Tech Info: Technology helps Santa Claus make magic

Published on 21/12/2008

Ever wondered how Santa Claus can travel around the world in just one night on his reindeer-pulled sleigh and deliver toys to all the children? “He exploits the space-time continuum,” says Larry Silverberg, a professor of mechanical and aerospace engineering at North Carolina State University.

Santa’s magic may go far beyond merely traveling across 200 million square miles (322 million sq km) to visit hundreds of millions of homes of believing children in just one night, Silverberg said. “He understands that space stretches, he understands that you can stretch time, compress space and therefore he can, in a sense, actually have six Santa months to deliver the presents,” Silverberg told Reuters. “In our reference frame it appears as though he does it in the wink of an eye and in fact there have been sightings of Santa, quick sightings, and that’s in our reference frame, but in Santa’s reference frame he really has six months.”

Silverberg said his research has established that Santa does not, as commonly thought, carry enough presents for each child in his sleigh. “How could he?” Silverberg asked. Santa’s trip takes in all continents and all time zones. Silverberg says his sleigh is equipped with an onboard sleigh guidance system. His reindeer, says Silverberg, are genetically bred to fly, balance on rooftops and see in the dark.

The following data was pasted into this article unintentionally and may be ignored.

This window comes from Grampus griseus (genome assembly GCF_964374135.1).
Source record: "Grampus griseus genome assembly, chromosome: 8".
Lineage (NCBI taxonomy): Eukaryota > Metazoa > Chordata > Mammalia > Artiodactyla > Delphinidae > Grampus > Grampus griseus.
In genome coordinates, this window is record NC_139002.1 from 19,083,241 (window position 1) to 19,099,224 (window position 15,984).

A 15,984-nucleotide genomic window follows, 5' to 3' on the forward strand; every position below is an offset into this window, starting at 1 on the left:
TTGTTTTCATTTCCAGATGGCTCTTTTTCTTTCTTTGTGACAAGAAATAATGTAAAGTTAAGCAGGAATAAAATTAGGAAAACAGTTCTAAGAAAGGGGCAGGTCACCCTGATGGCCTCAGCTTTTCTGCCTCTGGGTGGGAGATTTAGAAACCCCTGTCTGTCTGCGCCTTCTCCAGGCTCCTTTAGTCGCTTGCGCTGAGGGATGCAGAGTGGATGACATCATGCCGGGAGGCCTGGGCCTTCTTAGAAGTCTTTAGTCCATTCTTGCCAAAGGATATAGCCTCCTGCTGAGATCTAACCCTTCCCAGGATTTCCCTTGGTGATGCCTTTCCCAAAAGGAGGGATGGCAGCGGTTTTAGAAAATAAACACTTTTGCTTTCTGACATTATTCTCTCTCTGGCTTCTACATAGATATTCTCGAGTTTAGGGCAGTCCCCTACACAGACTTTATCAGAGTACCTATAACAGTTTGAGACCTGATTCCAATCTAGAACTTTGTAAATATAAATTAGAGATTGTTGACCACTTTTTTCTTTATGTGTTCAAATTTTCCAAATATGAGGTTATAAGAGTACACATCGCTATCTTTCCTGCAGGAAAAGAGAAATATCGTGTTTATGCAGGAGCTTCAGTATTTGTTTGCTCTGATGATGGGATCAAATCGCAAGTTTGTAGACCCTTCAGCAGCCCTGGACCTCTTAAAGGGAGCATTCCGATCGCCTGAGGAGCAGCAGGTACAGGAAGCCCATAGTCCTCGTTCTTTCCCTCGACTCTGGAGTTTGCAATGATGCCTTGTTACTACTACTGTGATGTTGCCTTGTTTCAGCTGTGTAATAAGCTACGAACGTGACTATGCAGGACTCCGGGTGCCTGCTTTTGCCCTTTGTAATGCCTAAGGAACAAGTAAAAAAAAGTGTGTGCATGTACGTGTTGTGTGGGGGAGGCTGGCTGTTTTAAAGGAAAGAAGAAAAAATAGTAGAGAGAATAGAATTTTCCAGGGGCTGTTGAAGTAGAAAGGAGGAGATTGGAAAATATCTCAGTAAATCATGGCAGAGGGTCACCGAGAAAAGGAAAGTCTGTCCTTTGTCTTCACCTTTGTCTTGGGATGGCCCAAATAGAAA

What are you looking at? scientists find out

Japanese researchers have reproduced images of things people were looking at by analysing brain scans, opening the way for people to communicate directly from their mind. They hope their study, published in the US journal Neuron, will lead to helping people with speech problems or doctors studying mental disorders, although there are privacy issues if it gets to the stage where someone can read a sleeping person’s dreams.

“When we want to convey a message, we need to move our body, for example by speaking or by tapping a keyboard,” said Yukiyasu Kamitani, the project’s head researcher from the Advanced Telecommunications Research Institute International, a private institute based in Kyoto, Japan.

Such technology might one day open the way to communication for people who cannot speak. Researchers from the five institutions involved in the research used a medical brain scanner to look at activity patterns in the visual cortex.

— Reuters

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